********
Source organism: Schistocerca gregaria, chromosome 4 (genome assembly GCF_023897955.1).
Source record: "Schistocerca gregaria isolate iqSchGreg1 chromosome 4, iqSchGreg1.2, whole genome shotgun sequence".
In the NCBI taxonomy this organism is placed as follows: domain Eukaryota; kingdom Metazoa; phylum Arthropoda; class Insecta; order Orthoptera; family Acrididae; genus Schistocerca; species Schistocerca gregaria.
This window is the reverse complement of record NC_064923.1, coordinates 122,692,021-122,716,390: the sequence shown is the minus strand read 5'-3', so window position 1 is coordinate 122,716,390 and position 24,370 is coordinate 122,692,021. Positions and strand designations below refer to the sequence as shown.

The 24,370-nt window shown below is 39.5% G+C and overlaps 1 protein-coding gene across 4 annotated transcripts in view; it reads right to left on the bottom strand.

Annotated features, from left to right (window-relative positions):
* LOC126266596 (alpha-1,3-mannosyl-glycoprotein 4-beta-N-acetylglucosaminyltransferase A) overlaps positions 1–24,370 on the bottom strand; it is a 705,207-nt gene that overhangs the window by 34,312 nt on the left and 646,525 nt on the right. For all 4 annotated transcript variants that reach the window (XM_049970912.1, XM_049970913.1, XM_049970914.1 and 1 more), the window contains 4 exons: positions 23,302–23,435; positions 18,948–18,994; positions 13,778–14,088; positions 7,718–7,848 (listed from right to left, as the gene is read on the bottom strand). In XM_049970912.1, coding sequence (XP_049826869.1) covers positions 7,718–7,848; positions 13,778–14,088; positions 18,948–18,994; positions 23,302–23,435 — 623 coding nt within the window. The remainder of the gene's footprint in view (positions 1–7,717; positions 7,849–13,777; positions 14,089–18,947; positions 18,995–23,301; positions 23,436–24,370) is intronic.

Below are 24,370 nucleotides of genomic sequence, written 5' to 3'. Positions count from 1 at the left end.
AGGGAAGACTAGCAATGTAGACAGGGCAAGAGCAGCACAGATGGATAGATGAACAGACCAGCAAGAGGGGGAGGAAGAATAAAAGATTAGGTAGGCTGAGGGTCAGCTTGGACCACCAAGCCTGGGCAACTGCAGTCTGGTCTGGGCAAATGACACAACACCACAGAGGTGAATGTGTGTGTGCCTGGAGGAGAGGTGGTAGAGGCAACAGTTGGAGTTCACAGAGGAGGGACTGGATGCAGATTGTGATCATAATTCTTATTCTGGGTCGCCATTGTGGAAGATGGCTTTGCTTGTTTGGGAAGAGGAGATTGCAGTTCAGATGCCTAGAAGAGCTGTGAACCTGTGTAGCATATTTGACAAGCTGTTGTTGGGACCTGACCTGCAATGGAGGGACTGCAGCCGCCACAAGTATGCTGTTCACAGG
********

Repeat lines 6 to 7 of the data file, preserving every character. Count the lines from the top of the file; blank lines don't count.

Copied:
Annotated features, from left to right (window-relative positions):
* LOC126266596 (alpha-1,3-mannosyl-glycoprotein 4-beta-N-acetylglucosaminyltransferase A) overlaps positions 1–24,370 on the bottom strand; it is a 705,207-nt gene that overhangs the window by 34,312 nt on the left and 646,525 nt on the right. For all 4 annotated transcript variants that reach the window (XM_049970912.1, XM_049970913.1, XM_049970914.1 and 1 more), the window contains 4 exons: positions 23,302–23,435; positions 18,948–18,994; positions 13,778–14,088; positions 7,718–7,848 (listed from right to left, as the gene is read on the bottom strand). In XM_049970912.1, coding sequence (XP_049826869.1) covers positions 7,718–7,848; positions 13,778–14,088; positions 18,948–18,994; positions 23,302–23,435 — 623 coding nt within the window. The remainder of the gene's footprint in view (positions 1–7,717; positions 7,849–13,777; positions 14,089–18,947; positions 18,995–23,301; positions 23,436–24,370) is intronic.